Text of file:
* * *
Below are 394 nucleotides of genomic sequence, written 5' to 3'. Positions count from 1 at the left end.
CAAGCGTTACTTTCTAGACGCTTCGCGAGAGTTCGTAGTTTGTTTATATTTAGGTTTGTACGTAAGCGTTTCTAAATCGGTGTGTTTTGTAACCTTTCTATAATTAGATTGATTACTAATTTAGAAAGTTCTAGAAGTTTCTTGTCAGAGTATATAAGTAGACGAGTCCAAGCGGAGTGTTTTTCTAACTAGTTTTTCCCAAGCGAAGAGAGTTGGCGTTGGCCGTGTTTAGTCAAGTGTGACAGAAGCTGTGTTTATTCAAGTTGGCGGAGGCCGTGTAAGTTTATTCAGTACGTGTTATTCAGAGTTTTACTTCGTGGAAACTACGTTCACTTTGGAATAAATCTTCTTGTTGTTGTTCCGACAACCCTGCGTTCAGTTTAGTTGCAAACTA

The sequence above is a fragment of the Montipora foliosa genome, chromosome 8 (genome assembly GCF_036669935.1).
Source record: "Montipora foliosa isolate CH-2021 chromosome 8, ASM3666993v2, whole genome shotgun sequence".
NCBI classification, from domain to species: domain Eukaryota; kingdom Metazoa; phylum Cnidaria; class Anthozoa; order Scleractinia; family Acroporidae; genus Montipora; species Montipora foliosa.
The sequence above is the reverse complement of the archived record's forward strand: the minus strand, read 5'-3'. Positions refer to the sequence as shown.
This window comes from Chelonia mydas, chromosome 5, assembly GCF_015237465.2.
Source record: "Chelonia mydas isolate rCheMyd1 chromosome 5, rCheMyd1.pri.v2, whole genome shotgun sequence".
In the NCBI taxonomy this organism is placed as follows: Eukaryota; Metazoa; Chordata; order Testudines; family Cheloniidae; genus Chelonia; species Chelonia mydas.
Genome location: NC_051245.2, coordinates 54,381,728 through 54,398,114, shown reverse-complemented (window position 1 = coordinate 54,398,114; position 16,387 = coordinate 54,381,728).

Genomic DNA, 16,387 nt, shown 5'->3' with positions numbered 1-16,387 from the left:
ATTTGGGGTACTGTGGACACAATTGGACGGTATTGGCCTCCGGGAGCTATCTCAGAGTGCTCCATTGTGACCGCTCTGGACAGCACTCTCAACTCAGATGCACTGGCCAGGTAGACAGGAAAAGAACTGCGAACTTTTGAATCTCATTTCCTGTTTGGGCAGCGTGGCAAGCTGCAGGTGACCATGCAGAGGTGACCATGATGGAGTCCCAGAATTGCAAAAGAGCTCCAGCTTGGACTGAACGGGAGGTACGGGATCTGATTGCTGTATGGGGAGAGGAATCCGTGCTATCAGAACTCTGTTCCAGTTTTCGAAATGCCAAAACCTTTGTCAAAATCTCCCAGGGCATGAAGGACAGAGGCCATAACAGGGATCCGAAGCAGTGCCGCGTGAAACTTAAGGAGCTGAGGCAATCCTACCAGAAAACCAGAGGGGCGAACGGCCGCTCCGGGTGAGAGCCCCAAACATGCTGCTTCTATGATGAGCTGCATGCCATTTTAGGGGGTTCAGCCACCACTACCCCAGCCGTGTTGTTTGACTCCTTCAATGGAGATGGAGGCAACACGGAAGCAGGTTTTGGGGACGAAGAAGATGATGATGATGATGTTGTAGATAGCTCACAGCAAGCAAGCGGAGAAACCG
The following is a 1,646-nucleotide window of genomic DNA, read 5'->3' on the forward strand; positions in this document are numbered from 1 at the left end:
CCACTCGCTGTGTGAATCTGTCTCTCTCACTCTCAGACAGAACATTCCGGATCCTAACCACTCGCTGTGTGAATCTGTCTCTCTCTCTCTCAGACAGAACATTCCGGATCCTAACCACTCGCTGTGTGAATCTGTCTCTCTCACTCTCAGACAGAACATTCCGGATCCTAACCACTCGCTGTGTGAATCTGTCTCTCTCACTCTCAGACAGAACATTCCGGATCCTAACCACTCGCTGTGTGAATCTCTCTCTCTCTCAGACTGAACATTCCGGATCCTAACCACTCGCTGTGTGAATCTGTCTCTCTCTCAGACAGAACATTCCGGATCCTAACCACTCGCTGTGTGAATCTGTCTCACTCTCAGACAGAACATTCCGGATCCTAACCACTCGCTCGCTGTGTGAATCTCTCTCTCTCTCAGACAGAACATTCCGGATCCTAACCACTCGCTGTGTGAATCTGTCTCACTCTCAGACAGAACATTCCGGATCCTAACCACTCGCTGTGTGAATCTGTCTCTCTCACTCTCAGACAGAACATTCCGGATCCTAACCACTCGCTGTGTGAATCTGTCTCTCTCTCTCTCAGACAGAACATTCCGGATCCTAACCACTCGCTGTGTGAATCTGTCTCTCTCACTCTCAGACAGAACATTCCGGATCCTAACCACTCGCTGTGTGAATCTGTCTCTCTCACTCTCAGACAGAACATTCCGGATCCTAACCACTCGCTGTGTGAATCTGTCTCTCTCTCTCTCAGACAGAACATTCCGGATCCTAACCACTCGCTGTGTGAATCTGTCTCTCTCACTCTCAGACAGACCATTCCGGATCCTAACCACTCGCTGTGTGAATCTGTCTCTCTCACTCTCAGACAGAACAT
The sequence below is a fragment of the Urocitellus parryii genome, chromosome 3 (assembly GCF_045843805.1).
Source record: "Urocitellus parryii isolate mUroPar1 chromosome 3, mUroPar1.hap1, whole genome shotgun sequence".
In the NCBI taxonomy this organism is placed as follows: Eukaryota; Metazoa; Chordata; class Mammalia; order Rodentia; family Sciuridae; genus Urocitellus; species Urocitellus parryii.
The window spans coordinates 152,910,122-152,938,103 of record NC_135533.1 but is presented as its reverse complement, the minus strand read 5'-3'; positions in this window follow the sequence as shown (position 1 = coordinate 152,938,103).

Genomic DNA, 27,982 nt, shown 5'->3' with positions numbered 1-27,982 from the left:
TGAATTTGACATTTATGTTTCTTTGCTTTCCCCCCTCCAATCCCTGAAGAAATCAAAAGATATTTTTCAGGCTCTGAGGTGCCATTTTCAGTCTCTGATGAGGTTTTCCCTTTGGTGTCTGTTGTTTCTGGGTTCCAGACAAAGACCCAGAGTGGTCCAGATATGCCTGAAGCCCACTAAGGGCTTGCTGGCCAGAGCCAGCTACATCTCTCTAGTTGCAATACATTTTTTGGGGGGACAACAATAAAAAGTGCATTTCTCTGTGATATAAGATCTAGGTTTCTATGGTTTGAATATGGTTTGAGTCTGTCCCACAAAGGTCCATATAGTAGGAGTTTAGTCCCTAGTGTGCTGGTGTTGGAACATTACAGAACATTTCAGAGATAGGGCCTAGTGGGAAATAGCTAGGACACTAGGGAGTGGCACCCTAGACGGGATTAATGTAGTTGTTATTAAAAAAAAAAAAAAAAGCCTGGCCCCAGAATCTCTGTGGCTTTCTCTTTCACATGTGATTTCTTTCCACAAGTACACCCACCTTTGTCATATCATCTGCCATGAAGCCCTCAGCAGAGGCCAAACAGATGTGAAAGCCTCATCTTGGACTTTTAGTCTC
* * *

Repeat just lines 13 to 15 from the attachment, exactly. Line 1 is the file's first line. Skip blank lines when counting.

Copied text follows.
The following is a 1,646-nucleotide window of genomic DNA, read 5'->3' on the forward strand; positions in this document are numbered from 1 at the left end:
CCACTCGCTGTGTGAATCTGTCTCTCTCACTCTCAGACAGAACATTCCGGATCCTAACCACTCGCTGTGTGAATCTGTCTCTCTCTCTCTCAGACAGAACATTCCGGATCCTAACCACTCGCTGTGTGAATCTGTCTCTCTCACTCTCAGACAGAACATTCCGGATCCTAACCACTCGCTGTGTGAATCTGTCTCTCTCACTCTCAGACAGAACATTCCGGATCCTAACCACTCGCTGTGTGAATCTCTCTCTCTCTCAGACTGAACATTCCGGATCCTAACCACTCGCTGTGTGAATCTGTCTCTCTCTCAGACAGAACATTCCGGATCCTAACCACTCGCTGTGTGAATCTGTCTCACTCTCAGACAGAACATTCCGGATCCTAACCACTCGCTCGCTGTGTGAATCTCTCTCTCTCTCAGACAGAACATTCCGGATCCTAACCACTCGCTGTGTGAATCTGTCTCACTCTCAGACAGAACATTCCGGATCCTAACCACTCGCTGTGTGAATCTGTCTCTCTCACTCTCAGACAGAACATTCCGGATCCTAACCACTCGCTGTGTGAATCTGTCTCTCTCTCTCTCAGACAGAACATTCCGGATCCTAACCACTCGCTGTGTGAATCTGTCTCTCTCACTCTCAGACAGAACATTCCGGATCCTAACCACTCGCTGTGTGAATCTGTCTCTCTCACTCTCAGACAGAACATTCCGGATCCTAACCACTCGCTGTGTGAATCTGTCTCTCTCTCTCTCAGACAGAACATTCCGGATCCTAACCACTCGCTGTGTGAATCTGTCTCTCTCACTCTCAGACAGACCATTCCGGATCCTAACCACTCGCTGTGTGAATCTGTCTCTCTCACTCTCAGACAGAACAT
The sequence below is a fragment of the Urocitellus parryii genome, chromosome 3 (assembly GCF_045843805.1).